If you want to take photos of people with slide film, get some Provia 100f or if you can find any, Kodak E100G. Astia is impossible to find now.
03-23-2014, 10:44 PM - 1 Like   #12
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Fuji Pro 400 gives me the colors I want when shooting landscapes.
I have seen some amazing brilliant colors with Ektar 100, but I'm not getting them in my exposures.
Portra 400 gives you a lot of latitude in exposure, but I find the colors a bit dry.

Slide film is a whole different adventure. Shoot a roll by the camera's meter and see how it does.
There really isn't any other way to learn slide exposure than getting your film processed and saying "I knew that one was going to be too dark..."

BTW: Which Velvia is it? Is it old Velvia or new Velvia?
03-25-2014, 06:15 PM   #13
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QuoteOriginally posted by LFLee Quote
It seem to me that color film in 120 format is getting fewer and fewer...
Check Freestlyphoto.biz. I can think of very few films that they don't carry.
03-25-2014, 07:06 PM   #14
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QuoteOriginally posted by AquaDome Quote
Fuji Pro 400 gives me the colors I want when shooting landscapes.
I have seen some amazing brilliant colors with Ektar 100, but I'm not getting them in my exposures.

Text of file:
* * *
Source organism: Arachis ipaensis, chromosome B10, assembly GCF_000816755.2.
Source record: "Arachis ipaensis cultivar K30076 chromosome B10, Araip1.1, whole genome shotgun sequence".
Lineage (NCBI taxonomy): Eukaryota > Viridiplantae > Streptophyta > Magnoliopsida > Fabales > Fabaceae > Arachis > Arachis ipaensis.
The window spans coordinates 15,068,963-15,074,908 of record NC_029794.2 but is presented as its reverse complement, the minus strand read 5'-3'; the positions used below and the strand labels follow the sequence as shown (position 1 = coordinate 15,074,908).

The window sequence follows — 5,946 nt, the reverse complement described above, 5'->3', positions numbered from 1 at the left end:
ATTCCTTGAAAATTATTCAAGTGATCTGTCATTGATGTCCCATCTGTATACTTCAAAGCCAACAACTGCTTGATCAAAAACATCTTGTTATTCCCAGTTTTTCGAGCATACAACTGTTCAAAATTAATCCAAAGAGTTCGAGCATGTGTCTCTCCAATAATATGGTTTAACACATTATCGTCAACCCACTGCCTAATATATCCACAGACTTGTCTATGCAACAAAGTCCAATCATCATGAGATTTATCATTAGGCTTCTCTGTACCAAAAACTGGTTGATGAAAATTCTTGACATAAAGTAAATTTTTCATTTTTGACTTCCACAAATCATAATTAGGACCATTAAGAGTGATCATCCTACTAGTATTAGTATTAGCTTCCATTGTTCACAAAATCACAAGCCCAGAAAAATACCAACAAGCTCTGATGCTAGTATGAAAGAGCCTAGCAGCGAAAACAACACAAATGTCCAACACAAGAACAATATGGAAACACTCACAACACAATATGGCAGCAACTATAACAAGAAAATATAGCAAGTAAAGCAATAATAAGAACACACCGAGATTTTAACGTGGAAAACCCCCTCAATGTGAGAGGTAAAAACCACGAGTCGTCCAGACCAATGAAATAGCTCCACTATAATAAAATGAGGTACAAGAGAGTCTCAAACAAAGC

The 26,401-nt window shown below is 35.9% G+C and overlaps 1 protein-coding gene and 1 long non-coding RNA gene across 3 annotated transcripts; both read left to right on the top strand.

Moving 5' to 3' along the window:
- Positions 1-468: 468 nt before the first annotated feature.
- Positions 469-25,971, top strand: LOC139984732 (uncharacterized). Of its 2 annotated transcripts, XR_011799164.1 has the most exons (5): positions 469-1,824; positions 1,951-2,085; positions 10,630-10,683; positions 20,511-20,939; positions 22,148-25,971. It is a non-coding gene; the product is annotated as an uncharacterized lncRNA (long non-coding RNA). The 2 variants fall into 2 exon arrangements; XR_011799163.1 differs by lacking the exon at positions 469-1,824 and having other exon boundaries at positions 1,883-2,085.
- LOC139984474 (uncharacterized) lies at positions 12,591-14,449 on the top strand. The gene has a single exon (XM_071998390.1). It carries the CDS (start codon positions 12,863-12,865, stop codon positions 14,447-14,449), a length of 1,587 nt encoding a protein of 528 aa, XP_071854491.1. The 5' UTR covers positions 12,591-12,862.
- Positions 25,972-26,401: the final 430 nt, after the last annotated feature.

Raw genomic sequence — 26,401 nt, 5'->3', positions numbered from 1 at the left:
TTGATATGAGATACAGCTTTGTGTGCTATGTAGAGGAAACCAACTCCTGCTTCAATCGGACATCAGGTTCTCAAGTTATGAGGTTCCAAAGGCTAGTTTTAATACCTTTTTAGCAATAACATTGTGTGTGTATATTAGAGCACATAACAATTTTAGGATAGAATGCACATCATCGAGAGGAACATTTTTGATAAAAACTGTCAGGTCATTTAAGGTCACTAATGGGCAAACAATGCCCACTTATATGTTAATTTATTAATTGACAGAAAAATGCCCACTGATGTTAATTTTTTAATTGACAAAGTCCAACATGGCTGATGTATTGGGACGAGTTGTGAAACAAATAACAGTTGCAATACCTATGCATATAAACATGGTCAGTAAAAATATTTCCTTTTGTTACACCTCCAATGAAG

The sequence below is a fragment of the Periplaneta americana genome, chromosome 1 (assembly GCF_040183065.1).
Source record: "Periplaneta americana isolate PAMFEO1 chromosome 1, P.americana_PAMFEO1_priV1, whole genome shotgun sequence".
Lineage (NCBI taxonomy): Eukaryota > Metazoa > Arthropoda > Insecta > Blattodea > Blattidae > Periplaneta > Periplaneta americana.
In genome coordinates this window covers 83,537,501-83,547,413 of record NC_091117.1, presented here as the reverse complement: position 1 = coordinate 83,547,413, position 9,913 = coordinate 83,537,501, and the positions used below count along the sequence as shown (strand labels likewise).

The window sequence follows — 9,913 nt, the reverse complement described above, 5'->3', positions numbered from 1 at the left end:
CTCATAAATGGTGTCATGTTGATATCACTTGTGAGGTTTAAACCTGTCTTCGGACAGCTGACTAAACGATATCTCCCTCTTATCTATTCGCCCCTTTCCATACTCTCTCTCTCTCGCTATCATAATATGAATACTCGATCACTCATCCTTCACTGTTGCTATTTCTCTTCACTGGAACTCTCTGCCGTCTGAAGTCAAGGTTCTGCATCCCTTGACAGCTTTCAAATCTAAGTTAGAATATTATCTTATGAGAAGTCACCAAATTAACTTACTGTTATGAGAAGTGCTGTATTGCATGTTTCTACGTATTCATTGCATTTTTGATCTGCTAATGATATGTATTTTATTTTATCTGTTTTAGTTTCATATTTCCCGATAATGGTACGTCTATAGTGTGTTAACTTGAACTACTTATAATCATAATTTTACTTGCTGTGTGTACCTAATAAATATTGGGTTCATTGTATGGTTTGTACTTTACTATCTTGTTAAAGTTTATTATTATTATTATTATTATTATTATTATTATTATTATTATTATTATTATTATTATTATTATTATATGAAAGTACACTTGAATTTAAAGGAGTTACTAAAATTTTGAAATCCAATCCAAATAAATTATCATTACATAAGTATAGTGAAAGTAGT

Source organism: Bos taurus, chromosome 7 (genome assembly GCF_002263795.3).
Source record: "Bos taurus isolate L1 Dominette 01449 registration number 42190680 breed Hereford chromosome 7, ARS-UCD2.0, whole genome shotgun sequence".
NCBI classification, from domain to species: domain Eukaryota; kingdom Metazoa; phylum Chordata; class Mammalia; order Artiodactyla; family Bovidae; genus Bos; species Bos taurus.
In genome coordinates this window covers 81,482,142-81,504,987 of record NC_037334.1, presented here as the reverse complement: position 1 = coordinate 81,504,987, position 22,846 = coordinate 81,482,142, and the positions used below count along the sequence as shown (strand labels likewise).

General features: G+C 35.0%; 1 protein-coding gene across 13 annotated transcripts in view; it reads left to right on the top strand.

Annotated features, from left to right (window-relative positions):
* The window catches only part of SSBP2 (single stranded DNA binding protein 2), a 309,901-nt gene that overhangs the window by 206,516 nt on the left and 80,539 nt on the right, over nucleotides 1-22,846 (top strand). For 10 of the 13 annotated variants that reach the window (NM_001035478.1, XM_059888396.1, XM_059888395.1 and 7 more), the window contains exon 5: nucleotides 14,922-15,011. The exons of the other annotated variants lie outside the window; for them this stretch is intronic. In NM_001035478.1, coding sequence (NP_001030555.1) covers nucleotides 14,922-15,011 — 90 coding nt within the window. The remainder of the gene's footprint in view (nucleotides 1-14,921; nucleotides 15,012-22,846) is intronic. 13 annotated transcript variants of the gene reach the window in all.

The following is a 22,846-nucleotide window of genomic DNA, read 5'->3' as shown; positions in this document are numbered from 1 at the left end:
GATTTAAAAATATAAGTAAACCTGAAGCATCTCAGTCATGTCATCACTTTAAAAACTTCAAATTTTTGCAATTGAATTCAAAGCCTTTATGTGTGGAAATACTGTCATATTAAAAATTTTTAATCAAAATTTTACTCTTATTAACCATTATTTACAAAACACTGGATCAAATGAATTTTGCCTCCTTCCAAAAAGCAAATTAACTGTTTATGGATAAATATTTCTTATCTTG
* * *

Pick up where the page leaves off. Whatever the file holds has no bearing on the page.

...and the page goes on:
I am using both of those. For home processing the Fuji Pro 400H is easier to load onto the spiral because it has a stiffer substrate.
However I can load the Ektar, although it takes more time in the dark.
So i just purchased another 5 roll pack of Ektar 100.

Also Ektar is better with the old cameras with shutters limited to 1/100th.
In the summer, bright days we have no option but " sunny f/22" with the iso 400.
06-15-2015, 04:53 AM   #15
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I'm slowly getting back into photography and am very much the amateur. I see a lot of people going on about how great Velvia is but it seems odd to be using a slide film - are most of them (you) in fact scanning the developed film rather than actually putting them in a slide projector? So far I've only ever shot negative film for prints, and scanned the odd print, so no post-production at all.